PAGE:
Hong Kong Photography Series 3: Beyond the Portrait
Heritage Museum Until Nov 26
Hong Kong, an endless bank of potential images for those armed with a camera and a curious eye, has witnessed a burgeoning development of its photography scene in the past decade. The Hong Kong Heritage Museum has capitalised on this trend in recent years and hosted a series of exhibitions, titled the Hong Kong Photography Series. Beyond the Portrait, running from now until November 26, is the latest, and third exhibition in the series, following The Verge of Light and Shadow in 2009 and City Flaneur in 2010.
Portraiture is a complex genre of photography open to endless interpretations and iterations. Despite the daunting task of summing up a subject of such scope, guest curators Wong Wo-bik, Yvonne Lo and Lukas Tam have attempted to offer a somewhat definitive view of this mode of photography among Hong Kong practitioners – with mixed results. The exhibition is divided into four main subcategories: Portraits of the Society, Artistic Portraits, Family Portraits and Self Portraits. In addition, there is an assortment of interesting memorabilia from photography studios of the past, and a large installation of cover images from Companion and City Magazine, publications which have long defined the zeitgeist when it came to the Hong Kong public’s idea of and relation to the photographic portrait.
Walking through the main exhibition, it becomes quickly apparent that there is a lack of engagement between the four subcategories, each cordoned off into their own corners and seen as separate parts of vastly different practices and practitioners. The section titled Portraits of the Society includes work that displays a link with the museum’s previous City Flaneur exhibition, images of Hong Kong streets which offer clues to the aesthetics and morals of a given period in the past. Vincent Yu’s candid portraits of socialites in the 90s are striking in their brilliant and dizzying view from the top of society, but the other work in this section, all in black and white, adheres to a nostalgic and familiar monochrome view of Hong Kong that feels retrograde and stylistically moribund.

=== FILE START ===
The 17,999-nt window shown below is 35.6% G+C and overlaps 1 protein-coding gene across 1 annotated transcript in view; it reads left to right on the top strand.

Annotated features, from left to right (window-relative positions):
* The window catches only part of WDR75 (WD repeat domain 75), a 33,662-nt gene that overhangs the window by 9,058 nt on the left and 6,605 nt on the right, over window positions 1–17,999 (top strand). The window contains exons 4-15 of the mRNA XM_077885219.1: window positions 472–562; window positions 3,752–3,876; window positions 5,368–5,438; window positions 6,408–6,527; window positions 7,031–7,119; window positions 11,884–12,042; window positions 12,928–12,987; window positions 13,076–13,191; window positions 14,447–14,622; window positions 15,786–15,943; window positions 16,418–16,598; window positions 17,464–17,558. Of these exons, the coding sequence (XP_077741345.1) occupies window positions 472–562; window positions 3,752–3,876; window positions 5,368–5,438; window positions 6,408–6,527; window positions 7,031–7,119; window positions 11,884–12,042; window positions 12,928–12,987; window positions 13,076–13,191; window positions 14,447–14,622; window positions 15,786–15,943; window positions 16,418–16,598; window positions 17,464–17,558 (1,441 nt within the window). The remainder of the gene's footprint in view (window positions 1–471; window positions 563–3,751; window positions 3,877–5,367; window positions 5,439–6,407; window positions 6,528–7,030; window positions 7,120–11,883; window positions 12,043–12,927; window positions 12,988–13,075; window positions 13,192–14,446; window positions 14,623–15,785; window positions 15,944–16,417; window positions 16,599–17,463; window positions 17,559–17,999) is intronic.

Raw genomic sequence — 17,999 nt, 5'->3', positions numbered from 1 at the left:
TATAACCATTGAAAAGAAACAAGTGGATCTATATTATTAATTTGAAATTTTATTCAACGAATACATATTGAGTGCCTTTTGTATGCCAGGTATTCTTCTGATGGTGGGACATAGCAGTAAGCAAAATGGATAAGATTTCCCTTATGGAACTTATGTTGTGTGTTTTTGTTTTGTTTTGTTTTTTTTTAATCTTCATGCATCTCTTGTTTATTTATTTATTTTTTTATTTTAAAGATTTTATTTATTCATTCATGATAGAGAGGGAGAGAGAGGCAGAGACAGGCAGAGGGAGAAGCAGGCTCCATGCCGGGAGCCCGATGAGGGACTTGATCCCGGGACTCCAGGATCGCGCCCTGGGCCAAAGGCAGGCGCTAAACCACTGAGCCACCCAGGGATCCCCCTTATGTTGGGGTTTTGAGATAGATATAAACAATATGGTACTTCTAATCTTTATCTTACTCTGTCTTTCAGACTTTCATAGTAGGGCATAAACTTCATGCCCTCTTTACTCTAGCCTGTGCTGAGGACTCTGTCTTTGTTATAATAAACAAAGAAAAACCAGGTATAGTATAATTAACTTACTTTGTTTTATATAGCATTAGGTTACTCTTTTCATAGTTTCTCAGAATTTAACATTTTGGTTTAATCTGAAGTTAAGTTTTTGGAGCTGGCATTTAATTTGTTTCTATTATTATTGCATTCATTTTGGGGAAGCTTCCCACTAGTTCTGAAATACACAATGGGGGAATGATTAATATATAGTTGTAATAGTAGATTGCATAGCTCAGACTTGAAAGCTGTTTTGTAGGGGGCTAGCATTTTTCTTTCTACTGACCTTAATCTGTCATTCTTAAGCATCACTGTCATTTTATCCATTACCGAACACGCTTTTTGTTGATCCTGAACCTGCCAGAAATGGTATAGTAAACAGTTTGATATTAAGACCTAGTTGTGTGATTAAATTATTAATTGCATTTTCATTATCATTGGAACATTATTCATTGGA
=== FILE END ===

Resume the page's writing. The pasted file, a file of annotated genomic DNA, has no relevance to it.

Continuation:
The show’s strongest portion, Artistic Portraits, delivers with iconic work by the likes of Holly Lee and Almond Chu capturing influential cultural figures that is on par with a Richard Avedon or Irving Penn. More problematic are the remaining two sections. Family Portraits comes off as scattershot, simply filling up space with visually uninteresting work that is present by virtue of conforming to the genre. The section Self Portraits has three out of its four showcased artists depicting themselves nude or semi-nude, provocations which ultimately come off as arch and clichéd.
Overall, this sampling of local portrait photography offers positive and negative examples, as well as a glimpse of potential for artistic practitioners looking for directions from which to develop their craft against the backdrop of Hong Kong.